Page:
Perhaps knowing the patient's name when you walk into the room will help the patient feel as though you...
I was recently interviewed for a graduate school assignment by a nurse who is pursuing a Doctor of Nursing Practice degree. I was happy to participate in the process and find it a great opportunity to help demystify nursing and healthcare informatics. Before I answer the question, it is important to frame informatics according to the definition.
Informatics can appear to be a field that is unclear and misunderstood if you've not had the opportunity to interact, participate in some way and/or work in the field.
I remember the first time I hear the word informatics, I was a clinical analyst at the time in the IT department (not nursing). I had been working on an EHR (electronic health record) project for some time and heard the word used by a nursing leader and IT leader. I didn't know what it meant at that time.
However, the questions I was asking at that time were what prompted the introduction to informatics.
A common misconception is that informatics is...
Good afternoon all,
I was reading an article this week on Unique Nurse Identifiers (UNI) and wanted to reflect on it here this week.
If this is the first time you have heard of a Unique Nurse Identifier (UNI), I'll share the definition from the article which I was reading:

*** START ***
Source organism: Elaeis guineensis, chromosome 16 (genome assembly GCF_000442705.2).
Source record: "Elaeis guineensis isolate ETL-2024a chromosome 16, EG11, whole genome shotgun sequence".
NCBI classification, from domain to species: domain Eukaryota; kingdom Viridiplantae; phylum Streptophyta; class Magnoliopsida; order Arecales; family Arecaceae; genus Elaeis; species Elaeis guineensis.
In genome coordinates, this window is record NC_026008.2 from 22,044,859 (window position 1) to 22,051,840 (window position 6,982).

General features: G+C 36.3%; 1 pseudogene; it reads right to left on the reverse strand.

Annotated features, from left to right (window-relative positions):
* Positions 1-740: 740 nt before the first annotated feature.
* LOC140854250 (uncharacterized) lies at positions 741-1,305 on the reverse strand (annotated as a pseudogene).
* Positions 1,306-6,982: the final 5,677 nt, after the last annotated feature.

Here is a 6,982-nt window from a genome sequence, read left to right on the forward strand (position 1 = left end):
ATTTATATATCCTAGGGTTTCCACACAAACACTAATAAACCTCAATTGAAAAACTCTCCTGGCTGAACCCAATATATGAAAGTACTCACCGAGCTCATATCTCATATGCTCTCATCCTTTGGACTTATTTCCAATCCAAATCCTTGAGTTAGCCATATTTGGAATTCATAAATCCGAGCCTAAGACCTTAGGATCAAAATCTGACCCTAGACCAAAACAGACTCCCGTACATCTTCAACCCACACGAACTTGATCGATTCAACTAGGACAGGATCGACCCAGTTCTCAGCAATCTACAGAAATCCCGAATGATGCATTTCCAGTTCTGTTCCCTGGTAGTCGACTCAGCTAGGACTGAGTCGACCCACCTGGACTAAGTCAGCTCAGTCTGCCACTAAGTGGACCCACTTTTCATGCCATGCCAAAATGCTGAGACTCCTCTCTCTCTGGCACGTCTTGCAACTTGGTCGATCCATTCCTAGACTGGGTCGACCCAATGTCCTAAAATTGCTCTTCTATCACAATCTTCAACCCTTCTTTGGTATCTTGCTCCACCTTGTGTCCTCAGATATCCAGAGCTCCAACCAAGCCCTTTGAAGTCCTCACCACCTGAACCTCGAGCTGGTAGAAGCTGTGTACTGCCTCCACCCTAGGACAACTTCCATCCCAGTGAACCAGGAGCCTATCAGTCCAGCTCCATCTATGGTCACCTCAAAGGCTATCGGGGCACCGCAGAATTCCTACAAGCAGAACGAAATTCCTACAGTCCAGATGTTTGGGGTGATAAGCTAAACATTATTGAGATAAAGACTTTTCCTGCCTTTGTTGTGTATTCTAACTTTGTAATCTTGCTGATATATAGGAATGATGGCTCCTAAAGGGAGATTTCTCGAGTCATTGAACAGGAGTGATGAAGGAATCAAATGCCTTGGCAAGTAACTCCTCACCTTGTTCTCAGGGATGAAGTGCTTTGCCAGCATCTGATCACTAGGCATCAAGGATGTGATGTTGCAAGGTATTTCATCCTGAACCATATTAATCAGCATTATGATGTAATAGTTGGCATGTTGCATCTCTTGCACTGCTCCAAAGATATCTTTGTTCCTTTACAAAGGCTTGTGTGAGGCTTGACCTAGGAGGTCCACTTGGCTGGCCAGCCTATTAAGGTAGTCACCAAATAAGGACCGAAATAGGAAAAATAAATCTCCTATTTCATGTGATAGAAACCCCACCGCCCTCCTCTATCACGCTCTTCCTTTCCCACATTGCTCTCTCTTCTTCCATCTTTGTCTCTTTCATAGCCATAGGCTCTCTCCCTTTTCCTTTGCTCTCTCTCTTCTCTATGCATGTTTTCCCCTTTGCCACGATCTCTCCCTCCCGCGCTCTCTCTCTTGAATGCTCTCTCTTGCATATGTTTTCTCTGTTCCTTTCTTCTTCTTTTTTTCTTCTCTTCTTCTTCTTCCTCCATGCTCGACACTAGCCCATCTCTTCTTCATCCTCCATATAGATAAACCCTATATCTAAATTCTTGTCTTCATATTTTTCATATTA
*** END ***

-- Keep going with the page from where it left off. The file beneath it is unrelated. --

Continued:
"A UNI is a defined code or series of characters that represents an individual nurse within various healthcare technology systems and devices."
The concept of UNI's is not new as each registered nurse has a UNI with the board of nursing where he/she/they has had a registered nursing license.
Additionally, Nurse Practitioners have a National Provider Identification (NPI) number provided from the Centers for Medicare and Medicaid Services (CMS).
Adding a UNI for nurses in healthcare organizations could help in several ways. One that stands out is the ability to more discretely identify the impact of direct nursing care on patient health outcomes. An ongoing challenge in nursing has been the ability...
We, as healthcare professionals and consumers of healthcare, cannot provide quality healthcare to others or to ourselves without data.
Data points are everywhere. Your respiratory rate, heart rate, oxygen saturation, and blood pressure are just four common data points in healthcare facilities (perhaps even at home).
At home in the day to day, you may be counting your steps, hours of sleep, days per week you are exercising, and many other possibilities.
We would rarely collect these data points without a purpose and intention to use the data for meaningful insights.
An initial set of vital signs may provide a baseline for a patient that could be referred to with each subsequent set of vitals for comparison.
For someone looking to become more active through walking, tracking steps may provide a way to determine progress and plan for how to make adjustments.
Now there are many opportunities to add on to the list of data elements. However,...